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    Seller Inspections – What Do Home Inspectors Look For?

    By December 30, 2021February 14th, 2022No Comments

    Getting the inspection before the showings will cost you several hundred, and it will help you disclose the material defects of the home.  Even in a HOT seller’s market, about one in three offers fail to make it to the closing table. One of the biggest reasons that offers fail to reach the closing table is because of what is revealed during the inspection process. (For other reasons, check out our article here).

    Buyers lose faith in the sellers when they find something BIG on the inspection report that was not previously disclosed. You can keep this from happening to you by getting a pre-listing inspection. If something big is found, before you are under contract, you have more options as a seller.

    Once you have accepted an offer, the buyer has two weeks to complete their due diligence and inspect and investigate the home. The buyer is not required to hire a licensed inspector, but most do.

    The inspector needs to be able to view all areas of your home. Because of this, it can take a lot of time for the seller to prepare for the home inspection. Remember, you plan to sell and move anyway. Remove everything underneath the sinks. Thin out the closets and leave room to see the walls and floor.

    Here’s what we think sellers should know about inspections.

    How to Prepare for a Home Inspection

    The best way to cost yourself money and years of heartache in court is to conceal defects, including ‘bad’ inspection reports. There is no such thing as caveat emptor in real estate anymore. Here’s how a seller can prepare for their home inspection.

    You want all systems tested. Leave the power on, and if you have had the gas turned off, contact the gas company. They will have it turned back on within 24-48 hours in most cases.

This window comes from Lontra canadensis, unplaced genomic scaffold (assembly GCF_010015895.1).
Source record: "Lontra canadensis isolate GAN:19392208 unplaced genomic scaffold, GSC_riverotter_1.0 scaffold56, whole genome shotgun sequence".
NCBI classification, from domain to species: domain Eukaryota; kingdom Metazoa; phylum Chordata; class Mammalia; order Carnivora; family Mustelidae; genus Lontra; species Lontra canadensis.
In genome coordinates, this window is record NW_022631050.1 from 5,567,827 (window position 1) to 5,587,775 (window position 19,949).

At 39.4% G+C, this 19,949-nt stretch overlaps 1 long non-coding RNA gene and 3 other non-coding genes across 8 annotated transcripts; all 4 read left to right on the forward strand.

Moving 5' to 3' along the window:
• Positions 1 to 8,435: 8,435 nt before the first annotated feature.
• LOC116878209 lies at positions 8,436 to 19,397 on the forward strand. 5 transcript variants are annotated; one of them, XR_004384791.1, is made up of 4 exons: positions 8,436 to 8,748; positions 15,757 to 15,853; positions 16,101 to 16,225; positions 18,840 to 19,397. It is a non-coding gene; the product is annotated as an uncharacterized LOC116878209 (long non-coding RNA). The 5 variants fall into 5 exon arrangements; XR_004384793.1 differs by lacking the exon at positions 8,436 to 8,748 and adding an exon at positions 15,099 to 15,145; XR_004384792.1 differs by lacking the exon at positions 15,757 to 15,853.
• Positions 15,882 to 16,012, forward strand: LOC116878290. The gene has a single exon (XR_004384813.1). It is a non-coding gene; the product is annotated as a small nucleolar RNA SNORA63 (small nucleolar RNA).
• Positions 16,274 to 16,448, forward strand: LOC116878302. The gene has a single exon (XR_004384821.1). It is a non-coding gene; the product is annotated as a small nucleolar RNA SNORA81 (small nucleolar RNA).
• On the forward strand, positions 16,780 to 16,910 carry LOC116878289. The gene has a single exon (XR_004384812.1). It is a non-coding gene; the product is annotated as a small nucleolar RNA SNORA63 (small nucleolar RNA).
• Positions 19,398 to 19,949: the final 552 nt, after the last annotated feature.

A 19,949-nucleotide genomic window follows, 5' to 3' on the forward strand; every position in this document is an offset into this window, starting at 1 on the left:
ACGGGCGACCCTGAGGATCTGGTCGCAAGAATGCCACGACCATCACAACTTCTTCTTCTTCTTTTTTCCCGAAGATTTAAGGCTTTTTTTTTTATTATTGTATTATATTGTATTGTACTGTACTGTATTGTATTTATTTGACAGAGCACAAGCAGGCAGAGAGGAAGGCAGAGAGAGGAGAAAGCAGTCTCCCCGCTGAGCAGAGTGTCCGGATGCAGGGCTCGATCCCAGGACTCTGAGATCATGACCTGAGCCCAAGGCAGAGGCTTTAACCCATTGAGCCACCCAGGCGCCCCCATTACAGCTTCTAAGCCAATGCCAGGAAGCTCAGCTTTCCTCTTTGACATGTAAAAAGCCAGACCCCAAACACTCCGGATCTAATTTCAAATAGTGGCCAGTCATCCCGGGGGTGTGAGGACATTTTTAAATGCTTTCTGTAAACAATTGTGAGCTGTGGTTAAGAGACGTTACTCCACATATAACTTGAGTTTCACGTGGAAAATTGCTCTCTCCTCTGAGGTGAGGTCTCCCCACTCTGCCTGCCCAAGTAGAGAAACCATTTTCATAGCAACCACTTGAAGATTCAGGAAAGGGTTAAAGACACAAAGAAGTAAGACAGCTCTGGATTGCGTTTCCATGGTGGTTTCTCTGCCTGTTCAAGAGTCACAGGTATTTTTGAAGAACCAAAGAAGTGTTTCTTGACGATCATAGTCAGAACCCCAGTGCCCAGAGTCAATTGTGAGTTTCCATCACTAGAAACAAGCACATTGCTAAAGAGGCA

Check all light switches and replace burned-out bulbs. Don’t forget to check outdoor lighting as well! If the lights are not working properly, the inspector notes it in the report. He will state that it may be a light bulb or an electrical issue. This note can scare a buyer, so it is best to address it before the inspection.

    Make sure there is nothing in front of the electrical panel.  The inspector will remove the panel from the wall and take pictures of the wiring.  This is too dangerous to do while leaning over or reaching around something.

    Remove enough items from the garage for the walls and floors to be inspected for cracks and water penetration. We once found a live termite infestation during the final walk-through on a previously concealed wall in the garage. That cost the seller a lot of aggravation, time, and money. Please do not be that seller.

    If there is access to the attic in a closet, make sure it is accessible. This includes making sure the rungs are sturdy if you have drop-down stair access. If you have a ceiling scuttle hole, the inspectors will have a small ladder they can use to access it.

    Please change the filters for your air conditioning system and leave any service tags so the inspector can see them. Clean the vent covers in each room. Also, replace any rusted covers.

    During the Sellers Home Inspection

    It is the inspectors’ job to find defects, and they will find defects. There is no perfect home.

    You can stay and ask questions.

    Home inspections can last a couple of hours. The inspector tours the home with a flashlight and camera and some other fancy cool equipment too. He will test all the outlets and light switches and appliances.